You think the planet is in danger from our CO2 emissions. Think again.

From an article in the Financial Post.

The article is by Dr David Evans.  David is a mathematician and engineer, with six university degrees, including a PhD from Stanford University in electrical engineering.

Here are a few extracts.

The debate about global warming has reached ridiculous proportions and is full of micro-thin half-truths and misunderstandings. I am a scientist who was on the carbon gravy train, understands the evidence, was once an alarmist, but am now a skeptic.

The whole idea that carbon dioxide is the main cause of the recent global warming is based on a guess that was proved false by empirical evidence during the 1990s. But the gravy train was too big, with too many jobs, industries, trading profits, political careers, and the possibility of world government and total control riding on the outcome. So rather than admit they were wrong, the governments, and their tame climate scientists, now outrageously maintain the fiction that carbon dioxide is a dangerous pollutant.

Finally, to those who still believe the planet is in danger from our carbon dioxide emissions: Sorry, but you’ve been had.

There’s much more in the article.  It’s only a click away.

Or – if you’d rather see the video …

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2 Responses to You think the planet is in danger from our CO2 emissions. Think again.

  1. Richard Cumming says:

    All we ever see parroted in the mainstream media is that CO2 is a dangerous “heat trapping” gas but tying down the documented physical mechanism (a falsifiable hypothesis) and observations that support the notion is a different matter.

    Heat dissipates to space in several ways, one of which is collisions between GHG (greenhouse gas) molecules and re-emission among same, Ignoring the fact that water vapour completely overwhelms CO2, more CO2 molecules in the atmosphere provide greater potential for heat dissipation i.e. cooling not warming. Needless to say, the AGW prescribed tropospheric heat accumulation due to rising CO2 levels is not being observed. No danger then.

    The other bland statement routinely parroted is that GHG’s “heat the earth”. Given that backwelling LWIR (long wave infrared radiation) cannot heat oceans, lakes or rivers, we are left with the 30% of the earth’s surface that might be heated but when? Day-time? Night-time? And what is the average of a cubic metre sand, snow, rock, concrete, foliage etc in terms of heat capacity, emissivity, reflectivity etc? Using Darwin as an example, the LW (long wave) flux is in the order of 400 W/m2 but a doubling of CO2 only produces an extra 1.7 W/m2 and only a fraction of that is anthropogenic. Again no danger.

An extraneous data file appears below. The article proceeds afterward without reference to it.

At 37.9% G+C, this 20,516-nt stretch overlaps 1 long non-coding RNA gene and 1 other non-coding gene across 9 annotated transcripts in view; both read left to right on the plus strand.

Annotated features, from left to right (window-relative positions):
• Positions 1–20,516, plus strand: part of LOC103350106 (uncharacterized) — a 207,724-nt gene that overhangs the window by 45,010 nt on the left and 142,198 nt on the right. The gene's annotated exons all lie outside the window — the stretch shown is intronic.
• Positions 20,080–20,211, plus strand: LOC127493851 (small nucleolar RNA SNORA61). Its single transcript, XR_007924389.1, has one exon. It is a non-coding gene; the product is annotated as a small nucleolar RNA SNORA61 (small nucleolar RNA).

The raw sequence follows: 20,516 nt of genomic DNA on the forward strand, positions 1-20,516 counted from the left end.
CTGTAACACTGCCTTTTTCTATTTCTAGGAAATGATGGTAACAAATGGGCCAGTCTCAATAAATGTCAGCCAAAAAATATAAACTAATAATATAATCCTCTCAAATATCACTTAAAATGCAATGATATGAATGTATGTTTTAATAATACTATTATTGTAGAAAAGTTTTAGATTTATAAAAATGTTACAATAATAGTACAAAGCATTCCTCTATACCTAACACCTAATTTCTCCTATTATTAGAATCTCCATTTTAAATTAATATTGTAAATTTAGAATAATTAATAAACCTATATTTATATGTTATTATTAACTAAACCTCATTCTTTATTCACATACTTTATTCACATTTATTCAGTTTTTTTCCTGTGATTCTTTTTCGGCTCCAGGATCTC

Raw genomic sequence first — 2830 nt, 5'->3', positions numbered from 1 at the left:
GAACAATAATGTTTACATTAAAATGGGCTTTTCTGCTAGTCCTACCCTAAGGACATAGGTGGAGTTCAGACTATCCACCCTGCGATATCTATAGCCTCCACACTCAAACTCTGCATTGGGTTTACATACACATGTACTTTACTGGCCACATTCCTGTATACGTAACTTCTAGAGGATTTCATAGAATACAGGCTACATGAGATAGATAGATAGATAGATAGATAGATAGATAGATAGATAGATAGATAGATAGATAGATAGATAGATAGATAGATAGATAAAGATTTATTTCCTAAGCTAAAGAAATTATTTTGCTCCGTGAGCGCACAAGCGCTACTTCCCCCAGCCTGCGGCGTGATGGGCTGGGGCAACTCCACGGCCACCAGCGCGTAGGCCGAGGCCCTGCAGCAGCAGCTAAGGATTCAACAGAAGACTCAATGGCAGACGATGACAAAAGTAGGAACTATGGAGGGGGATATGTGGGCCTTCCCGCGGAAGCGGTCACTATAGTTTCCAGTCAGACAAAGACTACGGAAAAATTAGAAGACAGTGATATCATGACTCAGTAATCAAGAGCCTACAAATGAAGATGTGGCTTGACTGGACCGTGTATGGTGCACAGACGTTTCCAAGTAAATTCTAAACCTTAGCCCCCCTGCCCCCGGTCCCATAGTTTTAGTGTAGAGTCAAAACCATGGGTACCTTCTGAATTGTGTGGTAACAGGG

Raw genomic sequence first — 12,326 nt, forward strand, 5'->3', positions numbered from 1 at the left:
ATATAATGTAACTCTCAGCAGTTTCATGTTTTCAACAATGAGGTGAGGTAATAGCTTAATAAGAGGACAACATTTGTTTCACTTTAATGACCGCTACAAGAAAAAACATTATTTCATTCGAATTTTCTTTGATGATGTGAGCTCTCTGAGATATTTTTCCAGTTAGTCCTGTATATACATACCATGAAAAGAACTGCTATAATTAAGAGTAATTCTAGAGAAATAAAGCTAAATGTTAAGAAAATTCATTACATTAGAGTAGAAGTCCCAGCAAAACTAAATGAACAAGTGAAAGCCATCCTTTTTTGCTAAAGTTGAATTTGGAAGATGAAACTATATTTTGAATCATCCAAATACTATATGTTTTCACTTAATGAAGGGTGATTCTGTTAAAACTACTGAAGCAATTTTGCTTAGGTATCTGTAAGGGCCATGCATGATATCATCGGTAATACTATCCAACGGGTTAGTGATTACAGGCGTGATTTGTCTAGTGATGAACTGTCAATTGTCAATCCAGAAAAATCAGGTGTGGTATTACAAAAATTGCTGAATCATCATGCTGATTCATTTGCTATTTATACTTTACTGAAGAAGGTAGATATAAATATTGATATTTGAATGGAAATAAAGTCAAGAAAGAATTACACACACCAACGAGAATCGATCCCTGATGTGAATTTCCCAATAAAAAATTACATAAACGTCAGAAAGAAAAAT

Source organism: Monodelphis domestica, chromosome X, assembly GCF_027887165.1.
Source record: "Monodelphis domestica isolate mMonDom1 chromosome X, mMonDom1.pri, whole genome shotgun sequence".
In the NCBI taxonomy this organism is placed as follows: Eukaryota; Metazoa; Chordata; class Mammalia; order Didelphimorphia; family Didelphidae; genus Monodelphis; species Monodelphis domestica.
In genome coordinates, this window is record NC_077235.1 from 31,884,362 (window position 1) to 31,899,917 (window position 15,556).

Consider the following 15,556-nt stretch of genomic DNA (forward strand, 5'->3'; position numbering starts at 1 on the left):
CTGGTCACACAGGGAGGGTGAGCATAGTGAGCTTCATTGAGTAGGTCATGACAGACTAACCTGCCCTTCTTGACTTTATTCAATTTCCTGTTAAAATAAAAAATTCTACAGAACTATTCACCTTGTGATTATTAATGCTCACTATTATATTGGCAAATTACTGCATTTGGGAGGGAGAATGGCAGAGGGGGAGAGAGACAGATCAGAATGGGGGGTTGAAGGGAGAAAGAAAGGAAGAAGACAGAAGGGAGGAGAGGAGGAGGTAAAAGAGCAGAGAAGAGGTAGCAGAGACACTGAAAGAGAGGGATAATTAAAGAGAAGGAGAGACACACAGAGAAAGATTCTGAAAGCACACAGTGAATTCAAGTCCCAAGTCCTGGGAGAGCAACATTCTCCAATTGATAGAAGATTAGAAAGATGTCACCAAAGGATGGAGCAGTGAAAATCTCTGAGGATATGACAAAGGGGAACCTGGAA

Solar insolation (incoming solar radiation) does the heating. What GHGs do is slow the loss of heat through the atmosphere especially at night – which is an essential benefit. So where’s the danger?

    • Anthony says:

      Thanks Richard,
      I saw a video of a presentation by Dr David Evans about the missing tropical tropospheric hotspot. (Heartland’s ICCC, New York, May 2009). The .mp3 audio and .ppt slides are downloadable from Heartland. It took me a few times of viewing and listening to grasp the implications. The hotspot is touted by IPCC as THE ‘signature’ of global warming. A signature is likened to your signature or fingerprint, indicating a supposed ‘one to one’ relationship test for global warming. Whichever way you look at it (either the models are wrong, implying warming could occur without the ‘signature’, or the models are right, but as there’s no measured signature the model predictions are wrong); you can’t trust the IPCC models.
      I also read a paper by Richard Lindzen about his ERBE (earth radiation budget experiment) where he showed outgoing radiation as measured by satellite over many years correlated postiviely with surface temperature (increased outgoing radiation – increasing surface temperature). This seemed a reasonably intuitive response to me. ie: make something hotter and it emits more heat. This simple measured fact proves that the resultant climate feedback damps the initiating temperature perterbation. This is the opposite from what the IPCC climate models assume. They presume various levels positive feedback creating ‘unreal’ levels of calculated temperature rise.
      It is generally accepted that a doubling of CO2 would by itself cause about 1C rise. Lindzen’s experiment shows the outcome would be about 0.5C to 0.7C due a natural damping factor of around 0.5 to 0.7. Whereas the climate models multiply up the 1C, by guessing positive feedbacks, resulting in their alarming temperatures.

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